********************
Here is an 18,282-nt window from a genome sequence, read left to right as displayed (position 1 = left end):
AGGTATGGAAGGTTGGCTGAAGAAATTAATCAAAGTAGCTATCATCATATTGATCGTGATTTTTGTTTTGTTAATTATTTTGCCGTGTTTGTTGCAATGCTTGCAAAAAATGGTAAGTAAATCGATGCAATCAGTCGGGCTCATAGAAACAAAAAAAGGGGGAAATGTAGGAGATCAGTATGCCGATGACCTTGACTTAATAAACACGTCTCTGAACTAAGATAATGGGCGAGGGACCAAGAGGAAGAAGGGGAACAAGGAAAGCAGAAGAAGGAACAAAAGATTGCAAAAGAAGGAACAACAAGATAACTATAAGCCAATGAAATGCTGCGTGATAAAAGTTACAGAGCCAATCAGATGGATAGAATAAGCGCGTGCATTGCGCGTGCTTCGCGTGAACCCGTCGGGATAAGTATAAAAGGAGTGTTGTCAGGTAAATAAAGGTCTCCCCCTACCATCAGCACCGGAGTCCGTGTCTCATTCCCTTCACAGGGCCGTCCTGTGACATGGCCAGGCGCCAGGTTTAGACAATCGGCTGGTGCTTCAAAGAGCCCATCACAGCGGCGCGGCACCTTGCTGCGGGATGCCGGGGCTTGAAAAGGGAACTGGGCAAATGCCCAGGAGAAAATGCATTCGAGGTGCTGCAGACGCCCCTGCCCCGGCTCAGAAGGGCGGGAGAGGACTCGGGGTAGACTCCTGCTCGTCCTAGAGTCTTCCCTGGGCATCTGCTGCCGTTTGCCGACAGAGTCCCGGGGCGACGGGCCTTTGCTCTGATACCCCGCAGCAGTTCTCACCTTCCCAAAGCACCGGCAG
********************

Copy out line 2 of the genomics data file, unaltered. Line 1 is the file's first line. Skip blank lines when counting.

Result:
AGGTATGGAAGGTTGGCTGAAGAAATTAATCAAAGTAGCTATCATCATATTGATCGTGATTTTTGTTTTGTTAATTATTTTGCCGTGTTTGTTGCAATGCTTGCAAAAAATGGTAAGTAAATCGATGCAATCAGTCGGGCTCATAGAAACAAAAAAAGGGGGAAATGTAGGAGATCAGTATGCCGATGACCTTGACTTAATAAACACGTCTCTGAACTAAGATAATGGGCGAGGGACCAAGAGGAAGAAGGGGAACAAGGAAAGCAGAAGAAGGAACAAAAGATTGCAAAAGAAGGAACAACAAGATAACTATAAGCCAATGAAATGCTGCGTGATAAAAGTTACAGAGCCAATCAGATGGATAGAATAAGCGCGTGCATTGCGCGTGCTTCGCGTGAACCCGTCGGGATAAGTATAAAAGGAGTGTTGTCAGGTAAATAAAGGTCTCCCCCTACCATCAGCACCGGAGTCCGTGTCTCATTCCCTTCACAGGGCCGTCCTGTGACATGGCCAGGCGCCAGGTTTAGACAATCGGCTGGTGCTTCAAAGAGCCCATCACAGCGGCGCGGCACCTTGCTGCGGGATGCCGGGGCTTGAAAAGGGAACTGGGCAAATGCCCAGGAGAAAATGCATTCGAGGTGCTGCAGACGCCCCTGCCCCGGCTCAGAAGGGCGGGAGAGGACTCGGGGTAGACTCCTGCTCGTCCTAGAGTCTTCCCTGGGCATCTGCTGCCGTTTGCCGACAGAGTCCCGGGGCGACGGGCCTTTGCTCTGATACCCCGCAGCAGTTCTCACCTTCCCAAAGCACCGGCAG